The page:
Anyone expecting the movie “It Comes at Night” to live up — or, rather, to live down — to the self-consciously cheesy promise of its name, which hints at the kind of nocturnal boogeyman who has haunted so many horror films before it, must be unfamiliar with the work of its writer and director, Trey Edward Shults.
That’s not surprising, given that Shults’s only previous feature, the family drama “Krisha,” was not widely seen, despite garnering several nominations and awards for the first-time filmmaker. With that 2015 debut, about an addict (Krisha Fairchild) attempting to reconnect with her estranged relatives, Shults demonstrated a flair for intense psychological confrontation — one that he puts into powerful new service in this work, a deeply creepy change of direction into genre moviemaking.
“It Comes at Night” will feel superficially familiar to fans of post-apocalyptic thrillers. Set in an isolated rustic home after some sort of plaguelike illness appears to have wiped out much of humanity, the movie focuses, with unflinching scrutiny, on the relationship between two small groups of survivors: Paul, his wife and their 17-year-old son (Joel Edgerton, Carmen Ejogo and Kelvin Harrison Jr., respectively) and the family they have welcomed, reluctantly, into their sterile, fortified refuge from contagion. The second family also features three people: Will (Christopher Abbott), his wife (Riley Keough) and their son (Griffin Robert Faulkner) — all of whom, like their wary hosts, appear to be free, so far, from whatever disease that has ravaged the rest of the world.
But these two camps know little about each other, and the disease, which any one of the visitors may have brought into the house without knowing it, kills rapidly and without warning. True to its title, much of the film takes place at night, when doubt, fear, nightmares and paranoia can be their most corrosive.
Two of the characters — Paul’s teenage son, Travis, and Sarah, Will’s sexy young wife — suffer from insomnia. One of their scenes together crackles with sexual tension, of the sort that takes on new dimensions of danger, given that the method of the disease’s transmission is unclear.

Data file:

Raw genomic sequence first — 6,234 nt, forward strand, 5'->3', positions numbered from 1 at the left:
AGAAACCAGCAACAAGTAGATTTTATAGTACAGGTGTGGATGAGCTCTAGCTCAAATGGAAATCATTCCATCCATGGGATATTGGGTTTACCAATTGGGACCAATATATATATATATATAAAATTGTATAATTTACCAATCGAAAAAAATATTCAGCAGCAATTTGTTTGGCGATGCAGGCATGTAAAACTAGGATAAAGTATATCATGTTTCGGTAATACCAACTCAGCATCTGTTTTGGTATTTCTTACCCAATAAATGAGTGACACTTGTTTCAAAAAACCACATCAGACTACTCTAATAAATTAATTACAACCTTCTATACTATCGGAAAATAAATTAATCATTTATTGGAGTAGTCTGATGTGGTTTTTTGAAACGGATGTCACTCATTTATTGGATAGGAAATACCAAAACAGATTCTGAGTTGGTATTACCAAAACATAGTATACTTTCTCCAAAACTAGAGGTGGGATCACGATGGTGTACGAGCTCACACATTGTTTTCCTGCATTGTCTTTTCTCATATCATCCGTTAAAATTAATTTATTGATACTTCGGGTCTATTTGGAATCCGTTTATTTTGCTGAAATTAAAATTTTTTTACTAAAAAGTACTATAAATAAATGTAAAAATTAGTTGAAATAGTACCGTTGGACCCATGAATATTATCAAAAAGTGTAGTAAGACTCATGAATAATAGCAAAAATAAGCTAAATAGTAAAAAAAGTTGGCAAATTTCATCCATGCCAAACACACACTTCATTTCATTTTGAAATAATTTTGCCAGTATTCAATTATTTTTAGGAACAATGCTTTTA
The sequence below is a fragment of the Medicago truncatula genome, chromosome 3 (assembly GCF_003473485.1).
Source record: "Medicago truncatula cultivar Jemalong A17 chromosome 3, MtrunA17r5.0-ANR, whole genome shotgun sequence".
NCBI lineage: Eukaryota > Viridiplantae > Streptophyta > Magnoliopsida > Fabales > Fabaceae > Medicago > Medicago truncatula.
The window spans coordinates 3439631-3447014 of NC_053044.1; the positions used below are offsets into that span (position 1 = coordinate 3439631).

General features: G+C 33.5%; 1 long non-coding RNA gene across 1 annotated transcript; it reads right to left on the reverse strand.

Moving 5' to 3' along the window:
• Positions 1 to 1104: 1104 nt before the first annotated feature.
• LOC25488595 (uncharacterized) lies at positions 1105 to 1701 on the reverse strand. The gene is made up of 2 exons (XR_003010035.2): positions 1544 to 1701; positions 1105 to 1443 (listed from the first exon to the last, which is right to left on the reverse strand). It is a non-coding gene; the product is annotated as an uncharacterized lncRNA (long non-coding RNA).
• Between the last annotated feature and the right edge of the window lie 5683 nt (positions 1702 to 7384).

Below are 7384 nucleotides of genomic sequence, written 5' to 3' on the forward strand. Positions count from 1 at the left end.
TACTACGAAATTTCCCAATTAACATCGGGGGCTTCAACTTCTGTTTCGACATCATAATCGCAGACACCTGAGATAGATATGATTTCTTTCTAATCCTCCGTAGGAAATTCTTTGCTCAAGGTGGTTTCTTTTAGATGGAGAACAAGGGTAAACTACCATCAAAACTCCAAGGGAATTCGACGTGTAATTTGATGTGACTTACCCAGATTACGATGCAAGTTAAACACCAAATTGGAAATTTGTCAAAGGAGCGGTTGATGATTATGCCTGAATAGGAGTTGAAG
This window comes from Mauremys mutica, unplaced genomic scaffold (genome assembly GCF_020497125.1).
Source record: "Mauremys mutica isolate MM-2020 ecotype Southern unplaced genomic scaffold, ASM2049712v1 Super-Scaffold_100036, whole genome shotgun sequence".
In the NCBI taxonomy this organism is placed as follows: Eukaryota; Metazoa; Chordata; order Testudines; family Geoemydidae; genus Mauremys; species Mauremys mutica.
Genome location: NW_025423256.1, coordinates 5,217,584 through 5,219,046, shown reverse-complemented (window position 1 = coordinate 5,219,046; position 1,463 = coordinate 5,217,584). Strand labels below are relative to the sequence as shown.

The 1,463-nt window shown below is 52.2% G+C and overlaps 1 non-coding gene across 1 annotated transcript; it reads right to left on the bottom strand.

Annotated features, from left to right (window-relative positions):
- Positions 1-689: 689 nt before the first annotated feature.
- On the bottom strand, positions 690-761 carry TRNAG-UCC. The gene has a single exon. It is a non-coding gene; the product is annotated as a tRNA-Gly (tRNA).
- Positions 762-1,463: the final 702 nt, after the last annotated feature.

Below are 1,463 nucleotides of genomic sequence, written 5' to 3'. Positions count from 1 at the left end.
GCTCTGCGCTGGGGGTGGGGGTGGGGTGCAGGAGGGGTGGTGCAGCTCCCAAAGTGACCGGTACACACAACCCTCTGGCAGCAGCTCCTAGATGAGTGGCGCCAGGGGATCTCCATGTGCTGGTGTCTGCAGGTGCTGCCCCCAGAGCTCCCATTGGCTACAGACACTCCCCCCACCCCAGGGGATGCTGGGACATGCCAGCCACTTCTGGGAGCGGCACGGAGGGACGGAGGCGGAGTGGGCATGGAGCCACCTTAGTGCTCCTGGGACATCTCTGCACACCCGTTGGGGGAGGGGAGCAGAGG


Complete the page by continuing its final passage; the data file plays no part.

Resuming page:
Edgerton’s Paul has already shown himself to be impulsive, to a fault, setting up a situation — already fraught with unknowns — in which mistrust metastasizes into something much more terrible. As he did in “Krisha,” cinematographer Drew Daniels uses lots of handheld camera — this time lighting the scenes with lanterns and gun-mounted lights that swing this way and that, illuminating dark corners one minute and then leaving them in blackness the next. For much of its brisk running time, “It Comes at Night” teeters between delicious atmosphere and almost unbearable tension.
That may not be enough for some viewers who have been acclimated to expect the kind of payoff that often is accompanied by screaming and bloodshed in this sort of film — or the sort of film that certain parts of this film trick you into thinking it might become, until it turns into something else entirely.
Oh, there’s plenty of mayhem at the climax. But the “it” that ultimately materializes, out of the movie’s shadows, may not be what you have been led to fear, even though it will be instantly, chillingly recognizable.